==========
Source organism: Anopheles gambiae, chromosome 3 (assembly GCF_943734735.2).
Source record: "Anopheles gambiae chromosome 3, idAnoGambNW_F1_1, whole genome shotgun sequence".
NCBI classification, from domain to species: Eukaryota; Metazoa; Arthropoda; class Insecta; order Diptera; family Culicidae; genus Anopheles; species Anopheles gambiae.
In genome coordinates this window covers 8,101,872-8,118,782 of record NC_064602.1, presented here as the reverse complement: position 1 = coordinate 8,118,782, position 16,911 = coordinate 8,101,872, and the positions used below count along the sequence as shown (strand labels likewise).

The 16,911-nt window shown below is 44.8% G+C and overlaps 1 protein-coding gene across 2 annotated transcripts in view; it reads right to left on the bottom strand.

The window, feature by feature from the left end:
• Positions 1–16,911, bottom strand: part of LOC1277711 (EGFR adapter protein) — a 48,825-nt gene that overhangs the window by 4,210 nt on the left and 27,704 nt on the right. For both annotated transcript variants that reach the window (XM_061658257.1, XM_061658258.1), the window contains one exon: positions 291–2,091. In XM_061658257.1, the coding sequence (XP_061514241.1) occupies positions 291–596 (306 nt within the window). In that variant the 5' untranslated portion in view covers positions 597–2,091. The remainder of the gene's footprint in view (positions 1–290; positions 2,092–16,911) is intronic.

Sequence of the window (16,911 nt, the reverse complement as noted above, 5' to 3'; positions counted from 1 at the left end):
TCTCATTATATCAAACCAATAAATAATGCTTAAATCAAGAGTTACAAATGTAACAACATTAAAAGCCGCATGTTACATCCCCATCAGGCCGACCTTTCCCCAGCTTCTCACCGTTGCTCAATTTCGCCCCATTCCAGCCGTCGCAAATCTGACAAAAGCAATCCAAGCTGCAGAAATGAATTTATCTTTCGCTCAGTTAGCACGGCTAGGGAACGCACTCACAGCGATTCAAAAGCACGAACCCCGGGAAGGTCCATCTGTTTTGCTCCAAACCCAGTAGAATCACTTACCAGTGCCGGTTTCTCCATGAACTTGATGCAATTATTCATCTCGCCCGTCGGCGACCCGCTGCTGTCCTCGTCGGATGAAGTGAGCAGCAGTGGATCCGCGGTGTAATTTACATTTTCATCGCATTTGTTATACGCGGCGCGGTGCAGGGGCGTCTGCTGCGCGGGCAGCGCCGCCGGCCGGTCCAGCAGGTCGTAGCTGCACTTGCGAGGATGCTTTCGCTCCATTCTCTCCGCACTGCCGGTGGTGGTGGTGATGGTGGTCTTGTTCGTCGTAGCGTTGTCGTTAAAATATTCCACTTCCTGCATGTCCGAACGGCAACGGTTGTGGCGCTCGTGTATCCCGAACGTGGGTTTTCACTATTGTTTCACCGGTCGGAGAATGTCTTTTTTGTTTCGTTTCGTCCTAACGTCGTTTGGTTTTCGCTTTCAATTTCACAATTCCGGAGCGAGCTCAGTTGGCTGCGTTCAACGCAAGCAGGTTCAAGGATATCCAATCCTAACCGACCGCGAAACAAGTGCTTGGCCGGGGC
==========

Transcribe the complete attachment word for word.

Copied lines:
Source organism: Anopheles gambiae, chromosome 3 (assembly GCF_943734735.2).
Source record: "Anopheles gambiae chromosome 3, idAnoGambNW_F1_1, whole genome shotgun sequence".
NCBI classification, from domain to species: Eukaryota; Metazoa; Arthropoda; class Insecta; order Diptera; family Culicidae; genus Anopheles; species Anopheles gambiae.
In genome coordinates this window covers 8,101,872-8,118,782 of record NC_064602.1, presented here as the reverse complement: position 1 = coordinate 8,118,782, position 16,911 = coordinate 8,101,872, and the positions used below count along the sequence as shown (strand labels likewise).

The 16,911-nt window shown below is 44.8% G+C and overlaps 1 protein-coding gene across 2 annotated transcripts in view; it reads right to left on the bottom strand.

The window, feature by feature from the left end:
• Positions 1–16,911, bottom strand: part of LOC1277711 (EGFR adapter protein) — a 48,825-nt gene that overhangs the window by 4,210 nt on the left and 27,704 nt on the right. For both annotated transcript variants that reach the window (XM_061658257.1, XM_061658258.1), the window contains one exon: positions 291–2,091. In XM_061658257.1, the coding sequence (XP_061514241.1) occupies positions 291–596 (306 nt within the window). In that variant the 5' untranslated portion in view covers positions 597–2,091. The remainder of the gene's footprint in view (positions 1–290; positions 2,092–16,911) is intronic.

Sequence of the window (16,911 nt, the reverse complement as noted above, 5' to 3'; positions counted from 1 at the left end):
TCTCATTATATCAAACCAATAAATAATGCTTAAATCAAGAGTTACAAATGTAACAACATTAAAAGCCGCATGTTACATCCCCATCAGGCCGACCTTTCCCCAGCTTCTCACCGTTGCTCAATTTCGCCCCATTCCAGCCGTCGCAAATCTGACAAAAGCAATCCAAGCTGCAGAAATGAATTTATCTTTCGCTCAGTTAGCACGGCTAGGGAACGCACTCACAGCGATTCAAAAGCACGAACCCCGGGAAGGTCCATCTGTTTTGCTCCAAACCCAGTAGAATCACTTACCAGTGCCGGTTTCTCCATGAACTTGATGCAATTATTCATCTCGCCCGTCGGCGACCCGCTGCTGTCCTCGTCGGATGAAGTGAGCAGCAGTGGATCCGCGGTGTAATTTACATTTTCATCGCATTTGTTATACGCGGCGCGGTGCAGGGGCGTCTGCTGCGCGGGCAGCGCCGCCGGCCGGTCCAGCAGGTCGTAGCTGCACTTGCGAGGATGCTTTCGCTCCATTCTCTCCGCACTGCCGGTGGTGGTGGTGATGGTGGTCTTGTTCGTCGTAGCGTTGTCGTTAAAATATTCCACTTCCTGCATGTCCGAACGGCAACGGTTGTGGCGCTCGTGTATCCCGAACGTGGGTTTTCACTATTGTTTCACCGGTCGGAGAATGTCTTTTTTGTTTCGTTTCGTCCTAACGTCGTTTGGTTTTCGCTTTCAATTTCACAATTCCGGAGCGAGCTCAGTTGGCTGCGTTCAACGCAAGCAGGTTCAAGGATATCCAATCCTAACCGACCGCGAAACAAGTGCTTGGCCGGGGC